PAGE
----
Dozens of rainbows colored Waikiki; not the phenomenon up in the sky, but a show of unity in the streets. Hundreds in the gay community were out to celebrate and fight for their rights.
Many at the annual Honolulu Pride Parade said there's a lot to celebrate this year.
"It's been a year since we've gathered like this and in that year, we've had six more states and marriage equality and we've had six more countries," said Honolulu Pride Chair Michael Golojuch, Jr.
It was a day to party, not just for those in the LGBT community, but for those who support them, including many church groups.
"So we fell sexuality and spirituality actually go hand and hand together and that sexuality's a great gift that we have received," said Rev. Jonipher Kwong from First Unitarian Church of Honolulu.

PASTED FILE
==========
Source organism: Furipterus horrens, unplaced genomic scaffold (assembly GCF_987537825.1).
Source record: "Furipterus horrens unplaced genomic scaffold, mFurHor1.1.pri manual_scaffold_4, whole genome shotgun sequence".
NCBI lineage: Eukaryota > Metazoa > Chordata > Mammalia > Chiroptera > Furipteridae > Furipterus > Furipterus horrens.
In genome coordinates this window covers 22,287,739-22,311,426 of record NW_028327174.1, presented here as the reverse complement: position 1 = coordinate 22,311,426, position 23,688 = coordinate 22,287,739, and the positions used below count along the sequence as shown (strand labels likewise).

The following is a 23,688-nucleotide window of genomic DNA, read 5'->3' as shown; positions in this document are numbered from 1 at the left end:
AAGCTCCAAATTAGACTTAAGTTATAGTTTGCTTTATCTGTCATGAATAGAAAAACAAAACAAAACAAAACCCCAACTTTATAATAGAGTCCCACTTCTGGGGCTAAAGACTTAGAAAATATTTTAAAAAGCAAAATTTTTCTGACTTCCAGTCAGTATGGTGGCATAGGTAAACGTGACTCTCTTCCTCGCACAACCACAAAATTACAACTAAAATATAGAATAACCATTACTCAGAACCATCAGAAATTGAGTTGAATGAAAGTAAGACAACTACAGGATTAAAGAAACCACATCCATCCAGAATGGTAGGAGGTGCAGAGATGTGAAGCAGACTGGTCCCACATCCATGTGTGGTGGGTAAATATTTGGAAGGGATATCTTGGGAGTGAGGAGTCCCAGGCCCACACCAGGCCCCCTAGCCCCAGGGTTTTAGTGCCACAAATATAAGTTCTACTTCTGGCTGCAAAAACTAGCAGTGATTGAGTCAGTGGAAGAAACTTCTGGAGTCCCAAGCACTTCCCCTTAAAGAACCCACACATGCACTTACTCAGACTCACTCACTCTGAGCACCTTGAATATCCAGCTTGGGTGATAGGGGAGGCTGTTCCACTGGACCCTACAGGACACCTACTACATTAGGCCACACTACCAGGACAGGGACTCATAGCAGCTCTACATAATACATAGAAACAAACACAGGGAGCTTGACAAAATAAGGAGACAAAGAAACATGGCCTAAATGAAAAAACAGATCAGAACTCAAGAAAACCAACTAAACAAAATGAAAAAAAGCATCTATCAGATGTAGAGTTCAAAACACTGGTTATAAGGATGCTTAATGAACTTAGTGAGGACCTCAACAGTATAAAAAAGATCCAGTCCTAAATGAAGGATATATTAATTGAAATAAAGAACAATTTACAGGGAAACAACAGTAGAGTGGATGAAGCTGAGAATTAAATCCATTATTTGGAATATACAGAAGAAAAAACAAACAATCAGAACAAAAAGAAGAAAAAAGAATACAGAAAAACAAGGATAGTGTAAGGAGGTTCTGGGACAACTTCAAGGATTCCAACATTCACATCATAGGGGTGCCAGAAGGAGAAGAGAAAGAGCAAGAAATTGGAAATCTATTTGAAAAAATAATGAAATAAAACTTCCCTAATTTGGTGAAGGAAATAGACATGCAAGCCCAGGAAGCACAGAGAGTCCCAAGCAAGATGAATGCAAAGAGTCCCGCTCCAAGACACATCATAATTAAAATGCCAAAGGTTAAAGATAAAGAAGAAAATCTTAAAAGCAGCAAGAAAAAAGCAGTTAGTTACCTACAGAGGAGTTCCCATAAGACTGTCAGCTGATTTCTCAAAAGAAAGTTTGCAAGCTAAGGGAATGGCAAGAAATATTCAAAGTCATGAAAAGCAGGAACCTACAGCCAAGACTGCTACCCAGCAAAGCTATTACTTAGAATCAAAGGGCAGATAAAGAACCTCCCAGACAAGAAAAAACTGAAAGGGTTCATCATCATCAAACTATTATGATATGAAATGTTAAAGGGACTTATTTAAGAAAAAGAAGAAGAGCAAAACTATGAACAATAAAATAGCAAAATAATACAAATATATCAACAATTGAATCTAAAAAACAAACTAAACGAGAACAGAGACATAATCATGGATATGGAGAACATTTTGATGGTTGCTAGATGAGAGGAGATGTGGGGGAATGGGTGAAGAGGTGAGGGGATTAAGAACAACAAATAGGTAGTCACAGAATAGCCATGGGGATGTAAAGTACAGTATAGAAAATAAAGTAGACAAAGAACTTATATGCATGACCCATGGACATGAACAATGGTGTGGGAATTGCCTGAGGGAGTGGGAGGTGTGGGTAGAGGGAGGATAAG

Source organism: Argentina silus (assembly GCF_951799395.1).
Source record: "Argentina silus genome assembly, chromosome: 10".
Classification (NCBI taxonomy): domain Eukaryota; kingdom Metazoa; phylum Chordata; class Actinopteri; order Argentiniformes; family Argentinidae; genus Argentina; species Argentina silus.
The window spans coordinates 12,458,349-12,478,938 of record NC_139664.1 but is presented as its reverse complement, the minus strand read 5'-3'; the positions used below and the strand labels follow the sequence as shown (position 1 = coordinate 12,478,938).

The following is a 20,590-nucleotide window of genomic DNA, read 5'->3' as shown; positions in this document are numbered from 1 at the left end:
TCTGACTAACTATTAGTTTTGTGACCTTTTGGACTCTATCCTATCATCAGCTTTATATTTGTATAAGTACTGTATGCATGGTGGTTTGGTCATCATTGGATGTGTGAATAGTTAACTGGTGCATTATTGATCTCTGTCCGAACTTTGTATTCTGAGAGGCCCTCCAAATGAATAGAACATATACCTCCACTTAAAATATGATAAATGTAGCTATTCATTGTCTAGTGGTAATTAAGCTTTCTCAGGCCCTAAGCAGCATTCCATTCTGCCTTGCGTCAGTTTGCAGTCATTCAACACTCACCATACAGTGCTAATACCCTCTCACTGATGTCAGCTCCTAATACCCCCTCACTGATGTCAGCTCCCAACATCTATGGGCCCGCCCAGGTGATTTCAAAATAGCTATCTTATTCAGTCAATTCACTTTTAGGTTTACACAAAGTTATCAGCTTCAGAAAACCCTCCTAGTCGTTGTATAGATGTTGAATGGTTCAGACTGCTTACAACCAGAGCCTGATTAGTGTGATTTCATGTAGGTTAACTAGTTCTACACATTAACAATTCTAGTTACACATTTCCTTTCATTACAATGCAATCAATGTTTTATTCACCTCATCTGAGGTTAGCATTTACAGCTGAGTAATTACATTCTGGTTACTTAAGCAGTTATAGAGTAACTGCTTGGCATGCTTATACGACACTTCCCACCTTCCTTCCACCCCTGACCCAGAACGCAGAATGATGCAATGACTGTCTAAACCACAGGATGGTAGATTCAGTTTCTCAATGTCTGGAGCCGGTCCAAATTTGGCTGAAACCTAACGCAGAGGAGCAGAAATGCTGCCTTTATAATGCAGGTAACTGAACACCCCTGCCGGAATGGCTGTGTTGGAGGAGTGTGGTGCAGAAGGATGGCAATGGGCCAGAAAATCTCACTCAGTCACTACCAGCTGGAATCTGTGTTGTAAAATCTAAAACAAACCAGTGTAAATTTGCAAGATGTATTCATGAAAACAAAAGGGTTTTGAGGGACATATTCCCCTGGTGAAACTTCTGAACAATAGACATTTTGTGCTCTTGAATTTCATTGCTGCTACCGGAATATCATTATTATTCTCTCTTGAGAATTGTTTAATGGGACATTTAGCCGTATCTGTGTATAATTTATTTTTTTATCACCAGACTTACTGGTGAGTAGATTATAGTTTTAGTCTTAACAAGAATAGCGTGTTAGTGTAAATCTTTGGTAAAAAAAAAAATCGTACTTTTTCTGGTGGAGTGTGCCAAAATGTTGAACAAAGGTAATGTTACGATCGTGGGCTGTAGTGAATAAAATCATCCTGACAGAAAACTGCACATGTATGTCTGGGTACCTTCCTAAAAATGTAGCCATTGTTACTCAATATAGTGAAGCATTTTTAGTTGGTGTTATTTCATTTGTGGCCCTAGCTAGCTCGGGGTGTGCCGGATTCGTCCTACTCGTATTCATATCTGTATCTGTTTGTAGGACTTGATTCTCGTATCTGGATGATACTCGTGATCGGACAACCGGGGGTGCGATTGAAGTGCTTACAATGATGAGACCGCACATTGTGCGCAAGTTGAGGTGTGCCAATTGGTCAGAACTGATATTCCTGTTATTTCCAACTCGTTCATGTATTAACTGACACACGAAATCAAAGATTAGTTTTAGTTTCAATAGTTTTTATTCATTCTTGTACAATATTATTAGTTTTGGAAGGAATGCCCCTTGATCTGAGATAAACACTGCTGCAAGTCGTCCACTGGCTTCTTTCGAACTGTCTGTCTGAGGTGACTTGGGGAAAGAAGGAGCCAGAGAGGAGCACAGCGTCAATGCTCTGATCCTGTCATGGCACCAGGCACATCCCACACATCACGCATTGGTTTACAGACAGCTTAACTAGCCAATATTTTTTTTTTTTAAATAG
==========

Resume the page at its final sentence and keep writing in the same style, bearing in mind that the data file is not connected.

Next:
Golojuch said the day is also in support of getting ride of DOMA, or the Defense of Marriage Act, a federal law defining marriage as exclusively between a man and a woman.
"Today is support in remembering the stonewall riots. It was the birthplace of the modern gay rights movements," said Golojuch.
A movement that could take a big step forward, or back this month when the U.S. Supreme Court rules on a challenge to DOMA. Mayor Kirk Caldwell said he hopes it is repealed.
"The Supreme Court has an opportunity here to make a landmark decision that's going to be the last frontier on civil rights in my mind."
Caldwell is the first sitting mayor of Honolulu to participate in this event, while 80-year-old Gladys Gerlich Hayes said she's been coming here to fight for a quarter century.
"I'm a firm believer that everyone should have the right of choice. We've waited a long time and I think we're going to be successful," said Hayes.
Following the parade, there was a celebration at Kapiolani Park.